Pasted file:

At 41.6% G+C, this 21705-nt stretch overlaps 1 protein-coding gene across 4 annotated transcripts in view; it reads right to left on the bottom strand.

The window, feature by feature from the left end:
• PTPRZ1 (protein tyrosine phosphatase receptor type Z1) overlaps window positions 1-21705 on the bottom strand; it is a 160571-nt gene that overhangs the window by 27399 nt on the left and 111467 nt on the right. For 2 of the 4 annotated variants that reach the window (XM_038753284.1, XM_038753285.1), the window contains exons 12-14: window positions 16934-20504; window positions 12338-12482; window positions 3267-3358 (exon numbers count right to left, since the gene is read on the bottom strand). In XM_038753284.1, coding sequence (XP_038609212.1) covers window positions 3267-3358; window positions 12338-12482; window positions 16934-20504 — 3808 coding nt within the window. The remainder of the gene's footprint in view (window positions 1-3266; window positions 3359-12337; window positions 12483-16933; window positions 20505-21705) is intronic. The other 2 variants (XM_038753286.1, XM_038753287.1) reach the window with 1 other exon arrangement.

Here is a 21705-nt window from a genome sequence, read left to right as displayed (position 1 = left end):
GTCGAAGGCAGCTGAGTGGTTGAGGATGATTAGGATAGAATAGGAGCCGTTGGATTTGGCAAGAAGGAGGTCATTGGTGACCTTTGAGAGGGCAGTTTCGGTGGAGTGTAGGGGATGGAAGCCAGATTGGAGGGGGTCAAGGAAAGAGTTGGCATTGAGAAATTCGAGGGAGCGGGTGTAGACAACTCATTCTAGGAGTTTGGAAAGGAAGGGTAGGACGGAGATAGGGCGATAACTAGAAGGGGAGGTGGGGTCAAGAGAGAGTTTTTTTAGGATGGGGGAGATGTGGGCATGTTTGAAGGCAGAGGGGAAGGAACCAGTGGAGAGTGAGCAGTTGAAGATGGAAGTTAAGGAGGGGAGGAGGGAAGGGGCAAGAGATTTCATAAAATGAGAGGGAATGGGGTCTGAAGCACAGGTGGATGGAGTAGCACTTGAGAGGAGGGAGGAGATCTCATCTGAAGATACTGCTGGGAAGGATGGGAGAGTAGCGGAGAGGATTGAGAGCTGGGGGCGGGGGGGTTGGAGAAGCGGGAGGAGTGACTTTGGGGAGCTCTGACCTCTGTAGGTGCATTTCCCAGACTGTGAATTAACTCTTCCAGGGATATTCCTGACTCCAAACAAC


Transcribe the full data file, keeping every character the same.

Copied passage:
At 41.6% G+C, this 21705-nt stretch overlaps 1 protein-coding gene across 4 annotated transcripts in view; it reads right to left on the bottom strand.

The window, feature by feature from the left end:
• PTPRZ1 (protein tyrosine phosphatase receptor type Z1) overlaps window positions 1-21705 on the bottom strand; it is a 160571-nt gene that overhangs the window by 27399 nt on the left and 111467 nt on the right. For 2 of the 4 annotated variants that reach the window (XM_038753284.1, XM_038753285.1), the window contains exons 12-14: window positions 16934-20504; window positions 12338-12482; window positions 3267-3358 (exon numbers count right to left, since the gene is read on the bottom strand). In XM_038753284.1, coding sequence (XP_038609212.1) covers window positions 3267-3358; window positions 12338-12482; window positions 16934-20504 — 3808 coding nt within the window. The remainder of the gene's footprint in view (window positions 1-3266; window positions 3359-12337; window positions 12483-16933; window positions 20505-21705) is intronic. The other 2 variants (XM_038753286.1, XM_038753287.1) reach the window with 1 other exon arrangement.

Here is a 21705-nt window from a genome sequence, read left to right as displayed (position 1 = left end):
GTCGAAGGCAGCTGAGTGGTTGAGGATGATTAGGATAGAATAGGAGCCGTTGGATTTGGCAAGAAGGAGGTCATTGGTGACCTTTGAGAGGGCAGTTTCGGTGGAGTGTAGGGGATGGAAGCCAGATTGGAGGGGGTCAAGGAAAGAGTTGGCATTGAGAAATTCGAGGGAGCGGGTGTAGACAACTCATTCTAGGAGTTTGGAAAGGAAGGGTAGGACGGAGATAGGGCGATAACTAGAAGGGGAGGTGGGGTCAAGAGAGAGTTTTTTTAGGATGGGGGAGATGTGGGCATGTTTGAAGGCAGAGGGGAAGGAACCAGTGGAGAGTGAGCAGTTGAAGATGGAAGTTAAGGAGGGGAGGAGGGAAGGGGCAAGAGATTTCATAAAATGAGAGGGAATGGGGTCTGAAGCACAGGTGGATGGAGTAGCACTTGAGAGGAGGGAGGAGATCTCATCTGAAGATACTGCTGGGAAGGATGGGAGAGTAGCGGAGAGGATTGAGAGCTGGGGGCGGGGGGGTTGGAGAAGCGGGAGGAGTGACTTTGGGGAGCTCTGACCTCTGTAGGTGCATTTCCCAGACTGTGAATTAACTCTTCCAGGGATATTCCTGACTCCAAACAAC